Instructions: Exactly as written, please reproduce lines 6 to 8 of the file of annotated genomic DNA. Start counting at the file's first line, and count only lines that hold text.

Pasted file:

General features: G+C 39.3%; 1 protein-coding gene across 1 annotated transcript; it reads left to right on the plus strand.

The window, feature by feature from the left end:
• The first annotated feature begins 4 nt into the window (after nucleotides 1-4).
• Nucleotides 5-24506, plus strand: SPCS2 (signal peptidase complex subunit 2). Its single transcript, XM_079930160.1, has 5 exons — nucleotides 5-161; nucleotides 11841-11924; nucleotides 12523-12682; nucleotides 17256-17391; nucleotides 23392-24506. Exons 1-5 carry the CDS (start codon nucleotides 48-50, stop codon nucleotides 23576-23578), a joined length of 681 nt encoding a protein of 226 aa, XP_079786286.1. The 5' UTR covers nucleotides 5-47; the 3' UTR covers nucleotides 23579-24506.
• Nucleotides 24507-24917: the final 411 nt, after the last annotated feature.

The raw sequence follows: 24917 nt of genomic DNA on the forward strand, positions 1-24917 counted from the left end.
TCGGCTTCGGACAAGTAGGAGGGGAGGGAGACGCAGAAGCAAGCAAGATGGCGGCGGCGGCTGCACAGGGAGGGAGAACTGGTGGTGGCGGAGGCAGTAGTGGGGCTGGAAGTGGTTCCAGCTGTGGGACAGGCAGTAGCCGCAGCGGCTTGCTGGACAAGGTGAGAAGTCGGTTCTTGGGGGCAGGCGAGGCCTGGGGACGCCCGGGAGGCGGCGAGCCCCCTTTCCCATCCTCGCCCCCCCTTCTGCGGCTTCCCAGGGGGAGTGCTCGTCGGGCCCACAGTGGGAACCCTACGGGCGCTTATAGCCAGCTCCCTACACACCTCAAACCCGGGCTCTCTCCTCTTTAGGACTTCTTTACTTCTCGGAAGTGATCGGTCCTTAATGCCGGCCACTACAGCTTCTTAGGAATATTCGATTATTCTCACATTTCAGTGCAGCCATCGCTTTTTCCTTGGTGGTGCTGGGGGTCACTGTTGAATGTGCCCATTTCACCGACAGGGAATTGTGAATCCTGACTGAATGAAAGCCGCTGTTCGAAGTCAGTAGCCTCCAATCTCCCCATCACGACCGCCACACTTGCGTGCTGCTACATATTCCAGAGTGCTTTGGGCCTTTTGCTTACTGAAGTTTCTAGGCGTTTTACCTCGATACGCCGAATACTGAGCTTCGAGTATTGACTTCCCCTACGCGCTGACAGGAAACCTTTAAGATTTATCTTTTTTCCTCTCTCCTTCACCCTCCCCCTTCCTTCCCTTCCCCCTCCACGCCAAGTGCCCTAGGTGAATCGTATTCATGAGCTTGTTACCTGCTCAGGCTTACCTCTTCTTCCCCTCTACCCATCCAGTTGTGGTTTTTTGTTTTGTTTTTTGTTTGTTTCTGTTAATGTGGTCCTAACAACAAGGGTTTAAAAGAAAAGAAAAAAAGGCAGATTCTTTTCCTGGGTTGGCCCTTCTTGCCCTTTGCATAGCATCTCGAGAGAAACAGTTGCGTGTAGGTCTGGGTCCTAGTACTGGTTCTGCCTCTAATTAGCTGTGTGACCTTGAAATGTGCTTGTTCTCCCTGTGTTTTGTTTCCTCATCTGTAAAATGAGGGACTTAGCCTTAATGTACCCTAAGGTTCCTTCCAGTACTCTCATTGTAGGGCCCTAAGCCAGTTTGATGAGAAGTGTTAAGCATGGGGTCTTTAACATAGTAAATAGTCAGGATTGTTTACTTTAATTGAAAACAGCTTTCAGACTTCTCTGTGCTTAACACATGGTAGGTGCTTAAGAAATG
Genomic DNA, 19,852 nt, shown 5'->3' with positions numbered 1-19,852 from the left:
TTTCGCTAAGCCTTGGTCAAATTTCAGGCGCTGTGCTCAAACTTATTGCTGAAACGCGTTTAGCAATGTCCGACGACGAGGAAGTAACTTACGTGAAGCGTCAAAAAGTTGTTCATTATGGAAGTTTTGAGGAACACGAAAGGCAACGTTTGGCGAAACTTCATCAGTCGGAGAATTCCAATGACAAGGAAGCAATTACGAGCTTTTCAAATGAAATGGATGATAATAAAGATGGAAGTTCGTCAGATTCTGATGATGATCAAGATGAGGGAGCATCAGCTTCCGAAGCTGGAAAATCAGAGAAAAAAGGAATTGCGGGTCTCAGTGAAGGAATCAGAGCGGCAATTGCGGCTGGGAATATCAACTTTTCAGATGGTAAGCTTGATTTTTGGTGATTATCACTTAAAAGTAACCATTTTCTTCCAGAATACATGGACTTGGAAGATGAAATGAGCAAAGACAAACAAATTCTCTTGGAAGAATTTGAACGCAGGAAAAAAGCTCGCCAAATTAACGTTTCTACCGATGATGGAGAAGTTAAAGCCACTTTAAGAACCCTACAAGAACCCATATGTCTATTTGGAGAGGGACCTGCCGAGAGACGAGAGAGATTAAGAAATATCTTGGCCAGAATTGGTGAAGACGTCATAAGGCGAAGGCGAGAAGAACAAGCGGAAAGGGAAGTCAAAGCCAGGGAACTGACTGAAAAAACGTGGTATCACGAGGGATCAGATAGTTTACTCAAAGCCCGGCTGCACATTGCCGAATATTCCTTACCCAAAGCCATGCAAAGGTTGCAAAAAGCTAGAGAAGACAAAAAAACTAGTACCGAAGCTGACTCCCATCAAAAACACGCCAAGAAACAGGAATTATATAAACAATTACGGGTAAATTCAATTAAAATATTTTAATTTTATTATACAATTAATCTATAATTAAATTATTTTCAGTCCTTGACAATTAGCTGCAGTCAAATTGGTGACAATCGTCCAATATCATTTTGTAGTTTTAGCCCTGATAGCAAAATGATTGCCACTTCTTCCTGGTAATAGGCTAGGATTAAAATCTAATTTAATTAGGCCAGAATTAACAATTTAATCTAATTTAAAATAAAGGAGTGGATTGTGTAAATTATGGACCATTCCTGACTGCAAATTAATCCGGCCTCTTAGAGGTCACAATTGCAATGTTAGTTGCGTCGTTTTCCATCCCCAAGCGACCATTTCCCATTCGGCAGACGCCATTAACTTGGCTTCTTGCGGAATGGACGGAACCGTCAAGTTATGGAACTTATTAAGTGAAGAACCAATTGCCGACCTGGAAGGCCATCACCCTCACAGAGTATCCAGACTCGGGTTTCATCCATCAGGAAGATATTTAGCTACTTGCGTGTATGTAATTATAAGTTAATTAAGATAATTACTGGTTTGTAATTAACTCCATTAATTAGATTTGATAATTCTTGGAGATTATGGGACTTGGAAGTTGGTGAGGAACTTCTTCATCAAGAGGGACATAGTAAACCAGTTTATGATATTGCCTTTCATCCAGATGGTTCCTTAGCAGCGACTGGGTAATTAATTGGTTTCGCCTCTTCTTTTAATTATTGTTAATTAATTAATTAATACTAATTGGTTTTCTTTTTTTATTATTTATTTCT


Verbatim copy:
The raw sequence follows: 24917 nt of genomic DNA on the forward strand, positions 1-24917 counted from the left end.
TCGGCTTCGGACAAGTAGGAGGGGAGGGAGACGCAGAAGCAAGCAAGATGGCGGCGGCGGCTGCACAGGGAGGGAGAACTGGTGGTGGCGGAGGCAGTAGTGGGGCTGGAAGTGGTTCCAGCTGTGGGACAGGCAGTAGCCGCAGCGGCTTGCTGGACAAGGTGAGAAGTCGGTTCTTGGGGGCAGGCGAGGCCTGGGGACGCCCGGGAGGCGGCGAGCCCCCTTTCCCATCCTCGCCCCCCCTTCTGCGGCTTCCCAGGGGGAGTGCTCGTCGGGCCCACAGTGGGAACCCTACGGGCGCTTATAGCCAGCTCCCTACACACCTCAAACCCGGGCTCTCTCCTCTTTAGGACTTCTTTACTTCTCGGAAGTGATCGGTCCTTAATGCCGGCCACTACAGCTTCTTAGGAATATTCGATTATTCTCACATTTCAGTGCAGCCATCGCTTTTTCCTTGGTGGTGCTGGGGGTCACTGTTGAATGTGCCCATTTCACCGACAGGGAATTGTGAATCCTGACTGAATGAAAGCCGCTGTTCGAAGTCAGTAGCCTCCAATCTCCCCATCACGACCGCCACACTTGCGTGCTGCTACATATTCCAGAGTGCTTTGGGCCTTTTGCTTACTGAAGTTTCTAGGCGTTTTACCTCGATACGCCGAATACTGAGCTTCGAGTATTGACTTCCCCTACGCGCTGACAGGAAACCTTTAAGATTTATCTTTTTTCCTCTCTCCTTCACCCTCCCCCTTCCTTCCCTTCCCCCTCCACGCCAAGTGCCCTAGGTGAATCGTATTCATGAGCTTGTTACCTGCTCAGGCTTACCTCTTCTTCCCCTCTACCCATCCAGTTGTGGTTTTTTGTTTTGTTTTTTGTTTGTTTCTGTTAATGTGGTCCTAACAACAAGGGTTTAAAAGAAAAGAAAAAAAGGCAGATTCTTTTCCTGGGTTGGCCCTTCTTGCCCTTTGCATAGCATCTCGAGAGAAACAGTTGCGTGTAGGTCTGGGTCCTAGTACTGGTTCTGCCTCTAATTAGCTGTGTGACCTTGAAATGTGCTTGTTCTCCCTGTGTTTTGTTTCCTCATCTGTAAAATGAGGGACTTAGCCTTAATGTACCCTAAGGTTCCTTCCAGTACTCTCATTGTAGGGCCCTAAGCCAGTTTGATGAGAAGTGTTAAGCATGGGGTCTTTAACATAGTAAATAGTCAGGATTGTTTACTTTAATTGAAAACAGCTTTCAGACTTCTCTGTGCTTAACACATGGTAGGTGCTTAAGAAATG
Genomic DNA, 19,852 nt, shown 5'->3' with positions numbered 1-19,852 from the left: